Both men also face conflicts with their marriages and with their relationships with their sons. These struggles are evident throughout the entire play and are enhanced by many examples. Conflicts and tensions within these plays create an effective and stimulating story line. The characters Willy, from Death of a Salesman and Troy, from Fences, both face struggles with society. Willy is an aging salesman who no longer is able to keep up with the amount of work that is required for him to succeed.
Bauer, Margaret. Chopin in Her Times: Critical Essays on Patriarchy and Feminine Identity. Durham: Duke UP, 1997. Butler, Kay. “Freedom and Desire: The Theme of Awakening in the Works of Kate Chopin.” Critical Interpretations: Kate Chopin.
Despite Troy?s continuous attempts to push himself away from anything he had ever known about his father, the inheritance of such irrational behavior was inevitable because it was all he had ever known. The inheritance of this angry behavior was, in turn, the cause of his damaging relationships with his own family. Just as Troy endured his father?s cruel ways, Troy?s family is left with no choice but to try to learn to live with his similar ways. Troy?s family is one that strives to maintai... ... middle of paper ... ...y as a responsible person. He overlooks Cory?s efforts to please him and make a career for his son, learned from his past with his own father, is responsible for the tension that builds between him and Cory.
Trask, David F. "The End of the American Dream," Fitzgerald's The Great Gatsby: The Novel, The Critics, The Background. Ed. Henry D. Piper. Charles Schribner's Sons, New York: 1970. Trilling, Lionel.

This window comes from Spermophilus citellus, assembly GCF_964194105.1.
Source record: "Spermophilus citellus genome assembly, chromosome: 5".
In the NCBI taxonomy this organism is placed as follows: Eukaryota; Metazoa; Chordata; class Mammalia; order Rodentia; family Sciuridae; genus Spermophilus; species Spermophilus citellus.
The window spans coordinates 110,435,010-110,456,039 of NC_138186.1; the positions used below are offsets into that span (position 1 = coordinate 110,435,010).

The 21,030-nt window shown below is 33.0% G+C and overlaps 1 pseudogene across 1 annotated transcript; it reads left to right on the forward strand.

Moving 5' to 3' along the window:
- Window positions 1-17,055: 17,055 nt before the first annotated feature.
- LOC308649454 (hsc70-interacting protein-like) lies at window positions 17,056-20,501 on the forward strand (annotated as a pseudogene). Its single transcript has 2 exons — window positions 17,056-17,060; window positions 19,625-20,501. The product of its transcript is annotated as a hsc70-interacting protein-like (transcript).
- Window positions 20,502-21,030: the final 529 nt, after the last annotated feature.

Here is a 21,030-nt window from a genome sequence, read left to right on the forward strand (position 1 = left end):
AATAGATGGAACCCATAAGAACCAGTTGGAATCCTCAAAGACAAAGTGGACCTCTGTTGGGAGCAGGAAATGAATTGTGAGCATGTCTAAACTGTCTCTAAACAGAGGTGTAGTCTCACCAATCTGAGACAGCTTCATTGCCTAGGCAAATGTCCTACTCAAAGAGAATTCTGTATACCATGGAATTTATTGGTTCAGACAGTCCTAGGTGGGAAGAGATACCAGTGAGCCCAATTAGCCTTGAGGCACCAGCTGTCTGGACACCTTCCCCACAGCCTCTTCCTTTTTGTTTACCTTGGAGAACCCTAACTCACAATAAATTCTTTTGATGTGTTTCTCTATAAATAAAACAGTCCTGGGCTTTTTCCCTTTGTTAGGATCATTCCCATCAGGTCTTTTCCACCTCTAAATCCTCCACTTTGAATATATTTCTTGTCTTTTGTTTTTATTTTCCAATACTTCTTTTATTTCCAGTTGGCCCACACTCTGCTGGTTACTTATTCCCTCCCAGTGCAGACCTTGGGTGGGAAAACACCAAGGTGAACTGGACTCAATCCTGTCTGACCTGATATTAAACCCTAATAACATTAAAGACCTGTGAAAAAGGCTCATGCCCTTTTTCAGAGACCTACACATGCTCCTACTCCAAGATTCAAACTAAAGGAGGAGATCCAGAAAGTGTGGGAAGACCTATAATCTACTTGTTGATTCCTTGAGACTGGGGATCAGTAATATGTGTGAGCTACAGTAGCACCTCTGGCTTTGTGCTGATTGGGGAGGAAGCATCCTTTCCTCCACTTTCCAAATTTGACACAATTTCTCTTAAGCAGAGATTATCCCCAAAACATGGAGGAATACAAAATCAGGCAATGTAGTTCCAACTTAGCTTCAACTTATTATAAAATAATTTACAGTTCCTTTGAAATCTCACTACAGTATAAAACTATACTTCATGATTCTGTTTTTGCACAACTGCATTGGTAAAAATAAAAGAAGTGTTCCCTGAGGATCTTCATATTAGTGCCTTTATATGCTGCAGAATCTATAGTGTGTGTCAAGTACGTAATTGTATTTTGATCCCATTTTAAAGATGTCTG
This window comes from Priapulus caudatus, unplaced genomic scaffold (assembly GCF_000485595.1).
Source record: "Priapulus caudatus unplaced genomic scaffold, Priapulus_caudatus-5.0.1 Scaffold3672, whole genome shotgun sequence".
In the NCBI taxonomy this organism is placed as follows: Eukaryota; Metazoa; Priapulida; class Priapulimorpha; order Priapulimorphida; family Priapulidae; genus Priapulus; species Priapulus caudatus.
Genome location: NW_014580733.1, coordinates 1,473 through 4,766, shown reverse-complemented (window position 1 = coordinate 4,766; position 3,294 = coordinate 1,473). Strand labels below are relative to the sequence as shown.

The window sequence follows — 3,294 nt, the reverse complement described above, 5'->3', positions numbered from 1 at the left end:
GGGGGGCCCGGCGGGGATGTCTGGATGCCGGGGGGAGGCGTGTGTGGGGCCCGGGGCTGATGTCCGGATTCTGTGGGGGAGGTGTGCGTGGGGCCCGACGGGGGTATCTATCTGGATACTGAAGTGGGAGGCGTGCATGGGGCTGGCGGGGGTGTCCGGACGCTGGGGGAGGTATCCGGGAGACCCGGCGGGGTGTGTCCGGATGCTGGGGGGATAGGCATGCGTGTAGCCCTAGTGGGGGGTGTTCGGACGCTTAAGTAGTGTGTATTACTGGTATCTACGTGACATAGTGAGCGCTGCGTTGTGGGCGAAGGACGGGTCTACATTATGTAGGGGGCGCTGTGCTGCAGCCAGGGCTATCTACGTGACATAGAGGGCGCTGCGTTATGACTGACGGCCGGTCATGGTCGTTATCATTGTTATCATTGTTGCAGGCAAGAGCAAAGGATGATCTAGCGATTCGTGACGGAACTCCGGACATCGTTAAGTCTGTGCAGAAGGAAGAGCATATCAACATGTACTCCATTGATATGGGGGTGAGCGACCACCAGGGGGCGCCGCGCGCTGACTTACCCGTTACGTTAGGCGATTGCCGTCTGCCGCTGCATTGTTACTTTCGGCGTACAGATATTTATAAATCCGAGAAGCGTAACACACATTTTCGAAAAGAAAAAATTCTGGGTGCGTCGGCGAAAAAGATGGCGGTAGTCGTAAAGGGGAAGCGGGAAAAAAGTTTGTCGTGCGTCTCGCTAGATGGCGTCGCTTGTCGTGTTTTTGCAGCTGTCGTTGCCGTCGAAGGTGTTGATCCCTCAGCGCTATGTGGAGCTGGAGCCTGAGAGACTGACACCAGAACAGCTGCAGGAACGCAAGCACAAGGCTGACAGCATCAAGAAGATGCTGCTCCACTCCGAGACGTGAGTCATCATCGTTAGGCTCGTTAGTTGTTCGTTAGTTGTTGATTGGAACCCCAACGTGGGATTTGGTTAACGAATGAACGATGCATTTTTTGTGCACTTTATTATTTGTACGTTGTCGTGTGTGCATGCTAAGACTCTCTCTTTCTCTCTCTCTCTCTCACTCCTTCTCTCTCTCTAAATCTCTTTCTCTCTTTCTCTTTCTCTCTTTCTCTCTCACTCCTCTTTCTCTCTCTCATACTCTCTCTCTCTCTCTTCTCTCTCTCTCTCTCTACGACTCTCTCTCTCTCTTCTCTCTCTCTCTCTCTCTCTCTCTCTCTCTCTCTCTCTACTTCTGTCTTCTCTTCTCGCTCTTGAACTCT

Ed. Lee Jacobus. Boston: Bedford/ St.Martin's, 2002. 56-72. Silko, Leslie Marmon.
Fitzgerald, F. Scott. Tender is the Night. New York: Collier Books. 1982. Grenberg, Bruce L. "Fitzgerald's 'Figured Curtain': Personality and History in Tender Is the Night."
Walker, Nancy. "Feminist or Naturalist." A Norton Critical Edition: Kate Chopin: The Awakening. Ed. Margo Culley.
Walker, Nancy A. Feminist Alternatives: Irony and Fantasy in the Contemporary Novel by Women. Jackson: UP of Mississippi, 1990. West, Paul. "Enigmas of Imagination: Orlando Through the Looking Glass." Virginia Woolf.
He represents the man who embraces his circumstances. From the very beginning, he was always in trouble, constantly challenging authority, and falling into the lifestyle represented in his surroundings. His relationship with his mother is barely present, with her obvious favouritism to his other brother, Ricky. The words he receives from his mother aren’t kind, they are demeaning and hurtful. Singleton documents the correlation between the mutual lack of respect between Do’ Boy and his mother and Do’ Boy’s future lack of respect for women in general.